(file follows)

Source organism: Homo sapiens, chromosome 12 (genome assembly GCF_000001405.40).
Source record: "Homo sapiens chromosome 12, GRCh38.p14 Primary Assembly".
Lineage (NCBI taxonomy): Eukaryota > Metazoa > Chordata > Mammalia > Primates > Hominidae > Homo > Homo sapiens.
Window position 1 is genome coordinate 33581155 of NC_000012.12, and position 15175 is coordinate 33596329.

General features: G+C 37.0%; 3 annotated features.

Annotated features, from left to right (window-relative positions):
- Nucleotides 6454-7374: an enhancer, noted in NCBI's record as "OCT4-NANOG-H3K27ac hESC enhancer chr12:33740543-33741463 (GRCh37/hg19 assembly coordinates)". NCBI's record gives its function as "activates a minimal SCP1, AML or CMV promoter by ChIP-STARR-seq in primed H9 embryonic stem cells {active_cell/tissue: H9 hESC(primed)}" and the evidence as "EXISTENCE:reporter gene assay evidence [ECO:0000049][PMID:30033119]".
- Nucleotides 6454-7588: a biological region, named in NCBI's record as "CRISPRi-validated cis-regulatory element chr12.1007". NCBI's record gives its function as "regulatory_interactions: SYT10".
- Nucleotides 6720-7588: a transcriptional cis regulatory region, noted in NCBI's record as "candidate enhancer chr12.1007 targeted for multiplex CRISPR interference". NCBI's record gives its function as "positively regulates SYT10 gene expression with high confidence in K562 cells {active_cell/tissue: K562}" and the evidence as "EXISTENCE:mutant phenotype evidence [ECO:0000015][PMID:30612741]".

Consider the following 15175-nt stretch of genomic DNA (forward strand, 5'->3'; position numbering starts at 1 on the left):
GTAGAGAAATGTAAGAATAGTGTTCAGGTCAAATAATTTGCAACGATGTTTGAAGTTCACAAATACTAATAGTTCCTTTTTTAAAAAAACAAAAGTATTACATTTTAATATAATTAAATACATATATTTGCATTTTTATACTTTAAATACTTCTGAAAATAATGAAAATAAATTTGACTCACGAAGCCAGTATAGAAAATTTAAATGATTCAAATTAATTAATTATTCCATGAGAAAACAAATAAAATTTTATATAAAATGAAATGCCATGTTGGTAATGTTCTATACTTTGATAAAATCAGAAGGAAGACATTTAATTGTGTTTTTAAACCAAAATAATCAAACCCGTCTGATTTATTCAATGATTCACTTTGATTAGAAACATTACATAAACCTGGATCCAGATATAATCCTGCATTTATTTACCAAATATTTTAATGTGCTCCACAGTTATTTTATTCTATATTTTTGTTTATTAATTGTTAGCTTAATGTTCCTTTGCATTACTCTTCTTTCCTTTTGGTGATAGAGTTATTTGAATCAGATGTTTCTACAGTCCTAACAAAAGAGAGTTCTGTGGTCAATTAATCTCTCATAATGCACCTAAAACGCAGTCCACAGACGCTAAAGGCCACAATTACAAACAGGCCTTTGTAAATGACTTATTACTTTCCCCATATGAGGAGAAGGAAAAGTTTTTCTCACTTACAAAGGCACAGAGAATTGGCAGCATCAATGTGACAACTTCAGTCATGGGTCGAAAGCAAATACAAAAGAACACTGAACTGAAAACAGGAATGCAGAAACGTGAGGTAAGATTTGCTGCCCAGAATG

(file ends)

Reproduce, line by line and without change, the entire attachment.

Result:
Source organism: Homo sapiens, chromosome 12 (genome assembly GCF_000001405.40).
Source record: "Homo sapiens chromosome 12, GRCh38.p14 Primary Assembly".
Lineage (NCBI taxonomy): Eukaryota > Metazoa > Chordata > Mammalia > Primates > Hominidae > Homo > Homo sapiens.
Window position 1 is genome coordinate 33581155 of NC_000012.12, and position 15175 is coordinate 33596329.

General features: G+C 37.0%; 3 annotated features.

Annotated features, from left to right (window-relative positions):
- Nucleotides 6454-7374: an enhancer, noted in NCBI's record as "OCT4-NANOG-H3K27ac hESC enhancer chr12:33740543-33741463 (GRCh37/hg19 assembly coordinates)". NCBI's record gives its function as "activates a minimal SCP1, AML or CMV promoter by ChIP-STARR-seq in primed H9 embryonic stem cells {active_cell/tissue: H9 hESC(primed)}" and the evidence as "EXISTENCE:reporter gene assay evidence [ECO:0000049][PMID:30033119]".
- Nucleotides 6454-7588: a biological region, named in NCBI's record as "CRISPRi-validated cis-regulatory element chr12.1007". NCBI's record gives its function as "regulatory_interactions: SYT10".
- Nucleotides 6720-7588: a transcriptional cis regulatory region, noted in NCBI's record as "candidate enhancer chr12.1007 targeted for multiplex CRISPR interference". NCBI's record gives its function as "positively regulates SYT10 gene expression with high confidence in K562 cells {active_cell/tissue: K562}" and the evidence as "EXISTENCE:mutant phenotype evidence [ECO:0000015][PMID:30612741]".

Consider the following 15175-nt stretch of genomic DNA (forward strand, 5'->3'; position numbering starts at 1 on the left):
GTAGAGAAATGTAAGAATAGTGTTCAGGTCAAATAATTTGCAACGATGTTTGAAGTTCACAAATACTAATAGTTCCTTTTTTAAAAAAACAAAAGTATTACATTTTAATATAATTAAATACATATATTTGCATTTTTATACTTTAAATACTTCTGAAAATAATGAAAATAAATTTGACTCACGAAGCCAGTATAGAAAATTTAAATGATTCAAATTAATTAATTATTCCATGAGAAAACAAATAAAATTTTATATAAAATGAAATGCCATGTTGGTAATGTTCTATACTTTGATAAAATCAGAAGGAAGACATTTAATTGTGTTTTTAAACCAAAATAATCAAACCCGTCTGATTTATTCAATGATTCACTTTGATTAGAAACATTACATAAACCTGGATCCAGATATAATCCTGCATTTATTTACCAAATATTTTAATGTGCTCCACAGTTATTTTATTCTATATTTTTGTTTATTAATTGTTAGCTTAATGTTCCTTTGCATTACTCTTCTTTCCTTTTGGTGATAGAGTTATTTGAATCAGATGTTTCTACAGTCCTAACAAAAGAGAGTTCTGTGGTCAATTAATCTCTCATAATGCACCTAAAACGCAGTCCACAGACGCTAAAGGCCACAATTACAAACAGGCCTTTGTAAATGACTTATTACTTTCCCCATATGAGGAGAAGGAAAAGTTTTTCTCACTTACAAAGGCACAGAGAATTGGCAGCATCAATGTGACAACTTCAGTCATGGGTCGAAAGCAAATACAAAAGAACACTGAACTGAAAACAGGAATGCAGAAACGTGAGGTAAGATTTGCTGCCCAGAATG